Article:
Furthermore, as described above, a significantly larger region for a getter 110 material is provided. In a conventional FED, the getter is typically located at the periphery of the cathode substrate separated from the active cathode regions of the cathode. This provides a relatively small area for the getter. However, since the additional portion 430 of the volume 108 is provided, the getter 110 is preferably located within this additional volume 430. Therefore, the amount of getter material may be increased by at least 10 times, preferably by at least 100 times and most preferably by at least 1000 times, in comparison to the amount of getter that could be used on a similarly sized conventional FED. Again, the increased getter material provides for improved gettering, and thus, a cleaner vacuum, which will result in a longer FED lifetime. It is noted that the getter 110 in preferred embodiments, is located (e.g., sprayed or otherwise deposited) about an interior surface of the backplate 104. Although, it is understood that the getter 110 may be positioned within other locations of the portion 430, such as on the interior surface of one or more of the ridge portions 114 and 414. In other embodiments, the getter 110 may also be located within the portion 428, e.g., on an interior surface of the ridge portion 114 or on the support structure(s) 416.
The relative thickness of the various components of the FED 100 is also illustrated in
Although the anode 406 is illustrated as being formed on an interior surface of the faceplate 102, in other embodiments, the anode may be formed on a separate glass (or other suitable material) plate that is held within the volume 108 similarly to the cathode 106. For example, another set of support structures are rigidly attached about the inner periphery of the ridge portion 114 to hold an anode plate a fixed distance above and coplanar to the cathode 106. Alternatively, such support structures may be in the form of clip members that are affixed to the periphery interior surfaces of the faceplate 102 in order to hold such an anode plate against the faceplate 102. A few such alternative embodiments is illustrated in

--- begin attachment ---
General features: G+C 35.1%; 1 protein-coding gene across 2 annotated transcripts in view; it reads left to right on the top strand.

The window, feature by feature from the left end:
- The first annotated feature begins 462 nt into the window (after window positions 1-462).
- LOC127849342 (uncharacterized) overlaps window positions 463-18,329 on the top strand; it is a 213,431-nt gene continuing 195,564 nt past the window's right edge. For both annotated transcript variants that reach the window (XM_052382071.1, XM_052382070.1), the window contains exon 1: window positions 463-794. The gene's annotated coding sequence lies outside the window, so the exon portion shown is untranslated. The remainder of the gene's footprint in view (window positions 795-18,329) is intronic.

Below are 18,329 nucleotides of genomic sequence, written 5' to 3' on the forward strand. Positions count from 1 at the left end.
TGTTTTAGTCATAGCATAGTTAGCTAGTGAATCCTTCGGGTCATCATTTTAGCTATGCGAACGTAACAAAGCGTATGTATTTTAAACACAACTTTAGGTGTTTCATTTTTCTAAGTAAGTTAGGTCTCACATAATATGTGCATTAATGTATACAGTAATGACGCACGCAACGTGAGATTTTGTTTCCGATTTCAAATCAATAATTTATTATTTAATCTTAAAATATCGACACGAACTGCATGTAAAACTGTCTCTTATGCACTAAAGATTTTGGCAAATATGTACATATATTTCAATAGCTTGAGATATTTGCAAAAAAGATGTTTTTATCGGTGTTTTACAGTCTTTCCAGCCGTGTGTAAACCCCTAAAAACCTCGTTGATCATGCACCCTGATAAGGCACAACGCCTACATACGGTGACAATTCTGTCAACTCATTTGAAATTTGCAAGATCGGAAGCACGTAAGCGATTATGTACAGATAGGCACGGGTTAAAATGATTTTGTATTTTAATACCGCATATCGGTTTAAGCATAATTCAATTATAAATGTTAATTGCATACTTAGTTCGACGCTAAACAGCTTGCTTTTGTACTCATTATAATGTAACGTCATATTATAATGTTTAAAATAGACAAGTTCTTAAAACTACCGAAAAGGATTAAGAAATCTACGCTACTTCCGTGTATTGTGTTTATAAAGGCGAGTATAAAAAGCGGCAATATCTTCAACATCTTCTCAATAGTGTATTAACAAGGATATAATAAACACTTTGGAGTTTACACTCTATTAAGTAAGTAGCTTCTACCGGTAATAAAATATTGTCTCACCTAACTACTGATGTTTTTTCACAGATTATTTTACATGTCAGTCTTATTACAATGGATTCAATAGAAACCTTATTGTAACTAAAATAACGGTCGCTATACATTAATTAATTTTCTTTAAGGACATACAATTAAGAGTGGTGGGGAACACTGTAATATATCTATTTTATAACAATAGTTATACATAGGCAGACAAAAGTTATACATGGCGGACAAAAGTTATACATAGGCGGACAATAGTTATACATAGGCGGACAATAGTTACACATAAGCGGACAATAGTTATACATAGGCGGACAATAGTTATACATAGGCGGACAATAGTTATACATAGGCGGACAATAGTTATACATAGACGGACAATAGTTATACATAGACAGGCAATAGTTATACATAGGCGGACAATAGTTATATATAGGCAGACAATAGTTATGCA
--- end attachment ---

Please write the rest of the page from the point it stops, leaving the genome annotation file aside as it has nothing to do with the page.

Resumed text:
In another alternative embodiment, such as described below in
In another alternative embodiment, the additional portion 430 is provided for an improved ratio of volume to surface area in an FED, and improved gettering, without necessarily having the faceplate and the backplate with a thickness sufficient to avoid the use of spacers. For example, in such alternative embodiment, the faceplate thickness is considerably thinner (e.g., a conventional faceplate thickness) such that spacers are required between the anode 406 and the cathode 106 in order to maintain a uniform separation between the anode 406 and the cathode 106. However, these embodiments do benefit from the improved ratio of volume to surface area and improved gettering.
It is noted that the manufacture and operation of the cathode 106 and the anode 406 is well known in the art. For example, a typical cathode construction includes conductive base electrodes printed on the cathode substrate, a layer of dielectric material formed over the substrate and the base electrodes, a conductive gate electrode layer formed over the dielectric layer and etched into gate electrodes, a matrix of wells etched in the gate electrodes and the dielectric layer, and an electron emitter deposited within each well on a respective base electrode. A voltage potential is applied to respective base electrodes and respective gate electrodes in order to emit electrons from respective ones of the emitters within the wells (e.g., forming the active regions 404 of the cathode). A corresponding anode includes a matrix of phosphor materials (e.g., red, blue and green phosphors 408). In order to accelerate the emitted electrons toward respective phosphors of the anode, a high voltage potential is applied to respective portions of the anode. Furthermore, operation of an FED is additionally well known. Driving/addressing software is coupled to the FED in order to create the appropriate electrical signals to the cathode and the anode of the FED in order to render the desired image.